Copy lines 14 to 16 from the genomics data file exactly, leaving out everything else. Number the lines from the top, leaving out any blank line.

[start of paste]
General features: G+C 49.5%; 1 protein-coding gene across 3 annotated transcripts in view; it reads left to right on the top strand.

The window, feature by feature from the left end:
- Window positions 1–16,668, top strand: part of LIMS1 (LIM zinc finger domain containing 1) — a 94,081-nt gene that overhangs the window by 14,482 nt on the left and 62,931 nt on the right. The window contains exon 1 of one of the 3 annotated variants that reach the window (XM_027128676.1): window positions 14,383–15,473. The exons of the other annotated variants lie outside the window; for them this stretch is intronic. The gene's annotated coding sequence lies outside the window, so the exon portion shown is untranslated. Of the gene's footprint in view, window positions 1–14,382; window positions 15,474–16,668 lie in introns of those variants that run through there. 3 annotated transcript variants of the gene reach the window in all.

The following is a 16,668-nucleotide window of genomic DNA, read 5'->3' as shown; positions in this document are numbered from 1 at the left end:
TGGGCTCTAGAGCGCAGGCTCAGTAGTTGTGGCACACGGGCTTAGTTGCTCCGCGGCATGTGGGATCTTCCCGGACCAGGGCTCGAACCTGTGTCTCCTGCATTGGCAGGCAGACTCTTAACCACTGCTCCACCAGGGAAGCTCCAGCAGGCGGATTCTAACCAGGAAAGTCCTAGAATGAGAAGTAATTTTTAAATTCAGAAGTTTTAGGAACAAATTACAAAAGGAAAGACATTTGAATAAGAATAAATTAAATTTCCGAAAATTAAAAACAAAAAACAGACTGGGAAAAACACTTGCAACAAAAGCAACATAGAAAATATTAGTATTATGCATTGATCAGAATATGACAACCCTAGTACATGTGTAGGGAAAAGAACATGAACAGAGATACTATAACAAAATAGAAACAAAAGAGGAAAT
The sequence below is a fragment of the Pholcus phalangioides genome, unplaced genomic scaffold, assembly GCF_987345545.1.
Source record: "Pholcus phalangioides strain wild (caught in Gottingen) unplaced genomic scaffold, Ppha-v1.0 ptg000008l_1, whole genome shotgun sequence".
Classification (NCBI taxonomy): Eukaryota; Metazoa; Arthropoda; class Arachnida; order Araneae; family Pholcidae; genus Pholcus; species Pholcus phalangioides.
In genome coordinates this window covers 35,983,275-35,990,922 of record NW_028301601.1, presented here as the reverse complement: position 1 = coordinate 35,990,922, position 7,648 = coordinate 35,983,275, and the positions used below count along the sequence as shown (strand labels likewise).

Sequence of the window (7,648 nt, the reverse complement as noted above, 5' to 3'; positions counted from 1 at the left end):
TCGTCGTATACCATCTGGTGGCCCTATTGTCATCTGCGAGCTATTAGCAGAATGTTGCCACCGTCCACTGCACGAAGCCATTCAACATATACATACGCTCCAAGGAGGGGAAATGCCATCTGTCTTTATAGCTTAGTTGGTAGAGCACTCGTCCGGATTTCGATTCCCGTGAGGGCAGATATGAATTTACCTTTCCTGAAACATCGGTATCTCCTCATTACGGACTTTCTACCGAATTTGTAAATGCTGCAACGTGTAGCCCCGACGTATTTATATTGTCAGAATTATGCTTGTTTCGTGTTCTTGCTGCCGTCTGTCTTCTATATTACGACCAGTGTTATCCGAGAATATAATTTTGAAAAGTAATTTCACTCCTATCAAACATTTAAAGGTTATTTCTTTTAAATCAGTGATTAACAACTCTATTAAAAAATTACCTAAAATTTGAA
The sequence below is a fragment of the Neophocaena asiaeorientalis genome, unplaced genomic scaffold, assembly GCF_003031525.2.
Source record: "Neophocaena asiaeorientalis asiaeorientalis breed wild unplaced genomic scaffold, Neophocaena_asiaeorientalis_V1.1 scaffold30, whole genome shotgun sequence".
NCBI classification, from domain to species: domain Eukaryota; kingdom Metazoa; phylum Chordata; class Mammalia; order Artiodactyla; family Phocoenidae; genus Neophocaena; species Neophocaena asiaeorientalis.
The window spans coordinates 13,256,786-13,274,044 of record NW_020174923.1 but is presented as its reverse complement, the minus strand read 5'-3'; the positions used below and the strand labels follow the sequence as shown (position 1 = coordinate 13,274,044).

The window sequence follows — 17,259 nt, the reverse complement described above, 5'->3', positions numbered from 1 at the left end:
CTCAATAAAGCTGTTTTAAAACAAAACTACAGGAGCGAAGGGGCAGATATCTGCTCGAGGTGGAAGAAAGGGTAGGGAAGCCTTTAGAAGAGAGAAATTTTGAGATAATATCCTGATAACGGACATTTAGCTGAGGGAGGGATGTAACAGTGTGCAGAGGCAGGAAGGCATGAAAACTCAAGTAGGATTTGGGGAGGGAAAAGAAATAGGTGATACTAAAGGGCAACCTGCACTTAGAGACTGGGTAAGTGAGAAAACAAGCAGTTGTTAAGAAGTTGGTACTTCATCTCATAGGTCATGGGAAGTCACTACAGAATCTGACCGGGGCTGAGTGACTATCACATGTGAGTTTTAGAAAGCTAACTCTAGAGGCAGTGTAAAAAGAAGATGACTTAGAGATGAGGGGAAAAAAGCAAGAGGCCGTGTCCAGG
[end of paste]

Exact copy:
NCBI classification, from domain to species: domain Eukaryota; kingdom Metazoa; phylum Chordata; class Mammalia; order Artiodactyla; family Phocoenidae; genus Neophocaena; species Neophocaena asiaeorientalis.
The window spans coordinates 13,256,786-13,274,044 of record NW_020174923.1 but is presented as its reverse complement, the minus strand read 5'-3'; the positions used below and the strand labels follow the sequence as shown (position 1 = coordinate 13,274,044).

The window sequence follows — 17,259 nt, the reverse complement described above, 5'->3', positions numbered from 1 at the left end: